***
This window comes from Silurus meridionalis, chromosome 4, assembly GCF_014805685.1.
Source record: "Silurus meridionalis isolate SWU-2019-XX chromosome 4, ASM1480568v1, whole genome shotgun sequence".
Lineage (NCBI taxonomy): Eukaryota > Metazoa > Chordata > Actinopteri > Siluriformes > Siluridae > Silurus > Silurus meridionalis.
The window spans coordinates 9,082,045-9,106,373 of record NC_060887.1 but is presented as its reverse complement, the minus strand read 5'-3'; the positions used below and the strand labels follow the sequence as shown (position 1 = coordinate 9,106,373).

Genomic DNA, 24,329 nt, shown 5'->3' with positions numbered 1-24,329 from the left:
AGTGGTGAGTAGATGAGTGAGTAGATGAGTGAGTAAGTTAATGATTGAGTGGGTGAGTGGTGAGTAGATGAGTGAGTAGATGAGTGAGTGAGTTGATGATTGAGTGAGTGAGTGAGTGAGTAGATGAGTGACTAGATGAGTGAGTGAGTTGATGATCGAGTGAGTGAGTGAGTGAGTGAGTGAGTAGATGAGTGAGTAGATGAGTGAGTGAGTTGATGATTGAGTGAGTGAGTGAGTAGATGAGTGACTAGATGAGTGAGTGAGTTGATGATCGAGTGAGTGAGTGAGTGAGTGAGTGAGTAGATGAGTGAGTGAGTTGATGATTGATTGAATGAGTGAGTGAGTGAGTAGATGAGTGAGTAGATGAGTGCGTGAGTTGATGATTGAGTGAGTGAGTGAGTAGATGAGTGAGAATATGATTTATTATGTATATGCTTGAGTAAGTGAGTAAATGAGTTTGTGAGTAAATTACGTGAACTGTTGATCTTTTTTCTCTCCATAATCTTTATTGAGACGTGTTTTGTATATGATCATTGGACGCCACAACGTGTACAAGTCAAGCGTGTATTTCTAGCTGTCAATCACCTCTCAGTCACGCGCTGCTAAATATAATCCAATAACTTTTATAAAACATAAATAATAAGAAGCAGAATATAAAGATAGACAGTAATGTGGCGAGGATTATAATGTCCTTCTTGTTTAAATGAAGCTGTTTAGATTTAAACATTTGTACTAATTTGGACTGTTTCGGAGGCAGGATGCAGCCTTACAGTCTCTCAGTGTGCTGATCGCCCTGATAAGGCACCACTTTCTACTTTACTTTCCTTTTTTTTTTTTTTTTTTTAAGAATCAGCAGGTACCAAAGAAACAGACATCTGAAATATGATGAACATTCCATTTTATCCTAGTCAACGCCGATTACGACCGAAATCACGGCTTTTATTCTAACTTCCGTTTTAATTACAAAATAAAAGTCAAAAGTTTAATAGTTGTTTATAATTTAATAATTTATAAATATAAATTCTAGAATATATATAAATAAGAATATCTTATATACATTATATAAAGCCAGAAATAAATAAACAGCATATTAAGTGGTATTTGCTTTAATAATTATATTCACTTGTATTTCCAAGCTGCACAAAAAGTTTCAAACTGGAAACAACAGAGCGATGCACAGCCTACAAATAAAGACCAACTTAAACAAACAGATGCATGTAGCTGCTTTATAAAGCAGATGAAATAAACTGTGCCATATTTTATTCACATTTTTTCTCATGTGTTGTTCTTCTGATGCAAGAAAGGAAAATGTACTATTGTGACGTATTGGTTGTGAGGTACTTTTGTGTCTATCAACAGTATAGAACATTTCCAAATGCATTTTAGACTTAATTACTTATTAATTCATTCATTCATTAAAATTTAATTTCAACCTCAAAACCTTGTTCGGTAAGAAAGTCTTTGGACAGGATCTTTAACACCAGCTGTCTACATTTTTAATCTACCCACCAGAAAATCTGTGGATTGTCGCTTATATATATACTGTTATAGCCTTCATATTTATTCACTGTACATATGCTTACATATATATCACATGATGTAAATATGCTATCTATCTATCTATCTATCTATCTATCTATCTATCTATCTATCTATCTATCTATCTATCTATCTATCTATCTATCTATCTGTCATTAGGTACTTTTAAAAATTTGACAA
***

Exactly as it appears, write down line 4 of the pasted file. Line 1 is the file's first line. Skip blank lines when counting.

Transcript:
The window spans coordinates 9,082,045-9,106,373 of record NC_060887.1 but is presented as its reverse complement, the minus strand read 5'-3'; the positions used below and the strand labels follow the sequence as shown (position 1 = coordinate 9,106,373).